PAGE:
Leeds United F.C. History
Leeds United F.C. History : Foreword
1919-29 - The Twenties
1930-39 - The Thirties
1939-46 - The War Years
1947-49 - Post War Depression
1949-57 - The Reign of King John
1957-63 - From Charles to Revie
1961-75 - The Revie Years
1975-82 - The Downward Spiral
1982-88 - The Dark Years
1988-96 - The Wilko Years
1996-04 - The Rollercoaster Ride
2004-17 - Down Among The Deadmen
100 Greatest LUFC Players Ever
Greatest Leeds United Games
Players' Profiles
Managers' Profiles
Leeds City F.C. History
Leeds City F.C. Player and Manager Profiles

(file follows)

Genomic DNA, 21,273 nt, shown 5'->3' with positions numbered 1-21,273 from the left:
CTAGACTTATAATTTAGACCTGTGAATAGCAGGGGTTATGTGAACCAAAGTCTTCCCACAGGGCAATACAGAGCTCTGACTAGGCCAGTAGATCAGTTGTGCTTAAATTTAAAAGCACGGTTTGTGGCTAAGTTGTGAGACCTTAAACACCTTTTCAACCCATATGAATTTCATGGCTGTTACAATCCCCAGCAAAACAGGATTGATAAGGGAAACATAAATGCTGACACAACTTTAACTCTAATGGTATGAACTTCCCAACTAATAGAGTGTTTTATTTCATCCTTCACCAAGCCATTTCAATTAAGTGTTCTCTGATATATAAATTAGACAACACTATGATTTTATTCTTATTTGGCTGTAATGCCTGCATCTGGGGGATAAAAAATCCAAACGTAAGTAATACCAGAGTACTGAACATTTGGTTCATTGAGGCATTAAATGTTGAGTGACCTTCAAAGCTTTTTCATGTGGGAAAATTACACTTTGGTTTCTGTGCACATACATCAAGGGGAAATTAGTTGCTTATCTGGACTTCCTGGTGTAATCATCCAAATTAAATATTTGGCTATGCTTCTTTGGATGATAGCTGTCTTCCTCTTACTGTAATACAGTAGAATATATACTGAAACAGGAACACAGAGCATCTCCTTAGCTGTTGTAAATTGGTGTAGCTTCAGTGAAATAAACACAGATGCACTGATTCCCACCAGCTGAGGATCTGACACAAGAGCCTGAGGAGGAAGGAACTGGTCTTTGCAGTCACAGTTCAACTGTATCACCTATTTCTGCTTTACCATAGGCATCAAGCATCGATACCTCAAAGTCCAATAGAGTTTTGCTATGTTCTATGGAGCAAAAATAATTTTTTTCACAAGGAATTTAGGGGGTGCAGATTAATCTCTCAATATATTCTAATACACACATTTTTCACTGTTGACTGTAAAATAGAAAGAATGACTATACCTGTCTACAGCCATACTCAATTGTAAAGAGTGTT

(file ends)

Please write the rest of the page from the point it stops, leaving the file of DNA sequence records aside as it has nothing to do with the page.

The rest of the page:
Leeds United/City Statistics
Leeds United/City Captains
Leeds United/City Friendlies and Other Games
Leeds United/City Reserves and Other Teams

Edwards: Willis

1925-1939 & WW2 Guest: 1939-1943 (Player Details) (Leeds United War-time Guest Player Details)

Right Half

Born: Newton, Nr Alfreton: 28-04-1903

Debut v Newcastle United (a): 21-03-1925

5’8” 11st 9lb (1930)

#53 in 100 Greatest LUFC Players Ever